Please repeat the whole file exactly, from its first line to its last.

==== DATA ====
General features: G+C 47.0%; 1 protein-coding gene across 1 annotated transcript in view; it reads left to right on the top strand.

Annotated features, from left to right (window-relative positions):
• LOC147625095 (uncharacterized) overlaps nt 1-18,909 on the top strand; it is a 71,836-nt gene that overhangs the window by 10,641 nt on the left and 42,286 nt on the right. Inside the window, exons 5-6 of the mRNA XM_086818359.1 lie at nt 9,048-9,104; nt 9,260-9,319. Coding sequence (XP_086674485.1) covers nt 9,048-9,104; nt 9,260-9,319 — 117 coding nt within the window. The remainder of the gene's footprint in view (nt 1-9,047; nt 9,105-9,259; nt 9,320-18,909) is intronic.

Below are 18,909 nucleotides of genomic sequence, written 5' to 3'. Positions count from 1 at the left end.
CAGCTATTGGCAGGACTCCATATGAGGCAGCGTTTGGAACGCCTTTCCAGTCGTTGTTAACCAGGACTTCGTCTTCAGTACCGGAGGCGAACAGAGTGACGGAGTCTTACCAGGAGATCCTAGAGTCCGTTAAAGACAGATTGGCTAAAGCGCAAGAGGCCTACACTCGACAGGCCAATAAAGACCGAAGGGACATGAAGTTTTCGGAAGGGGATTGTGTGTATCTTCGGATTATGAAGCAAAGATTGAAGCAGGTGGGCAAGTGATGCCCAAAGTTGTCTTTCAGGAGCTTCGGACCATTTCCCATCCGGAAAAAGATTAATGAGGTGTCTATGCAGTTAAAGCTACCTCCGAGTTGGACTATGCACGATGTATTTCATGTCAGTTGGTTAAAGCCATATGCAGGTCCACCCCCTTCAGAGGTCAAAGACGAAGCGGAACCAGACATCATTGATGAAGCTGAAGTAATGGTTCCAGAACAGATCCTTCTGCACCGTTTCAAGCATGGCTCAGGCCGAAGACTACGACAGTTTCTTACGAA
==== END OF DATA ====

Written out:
General features: G+C 47.0%; 1 protein-coding gene across 1 annotated transcript in view; it reads left to right on the top strand.

Annotated features, from left to right (window-relative positions):
• LOC147625095 (uncharacterized) overlaps nt 1-18,909 on the top strand; it is a 71,836-nt gene that overhangs the window by 10,641 nt on the left and 42,286 nt on the right. Inside the window, exons 5-6 of the mRNA XM_086818359.1 lie at nt 9,048-9,104; nt 9,260-9,319. Coding sequence (XP_086674485.1) covers nt 9,048-9,104; nt 9,260-9,319 — 117 coding nt within the window. The remainder of the gene's footprint in view (nt 1-9,047; nt 9,105-9,259; nt 9,320-18,909) is intronic.

Below are 18,909 nucleotides of genomic sequence, written 5' to 3'. Positions count from 1 at the left end.
CAGCTATTGGCAGGACTCCATATGAGGCAGCGTTTGGAACGCCTTTCCAGTCGTTGTTAACCAGGACTTCGTCTTCAGTACCGGAGGCGAACAGAGTGACGGAGTCTTACCAGGAGATCCTAGAGTCCGTTAAAGACAGATTGGCTAAAGCGCAAGAGGCCTACACTCGACAGGCCAATAAAGACCGAAGGGACATGAAGTTTTCGGAAGGGGATTGTGTGTATCTTCGGATTATGAAGCAAAGATTGAAGCAGGTGGGCAAGTGATGCCCAAAGTTGTCTTTCAGGAGCTTCGGACCATTTCCCATCCGGAAAAAGATTAATGAGGTGTCTATGCAGTTAAAGCTACCTCCGAGTTGGACTATGCACGATGTATTTCATGTCAGTTGGTTAAAGCCATATGCAGGTCCACCCCCTTCAGAGGTCAAAGACGAAGCGGAACCAGACATCATTGATGAAGCTGAAGTAATGGTTCCAGAACAGATCCTTCTGCACCGTTTCAAGCATGGCTCAGGCCGAAGACTACGACAGTTTCTTACGAA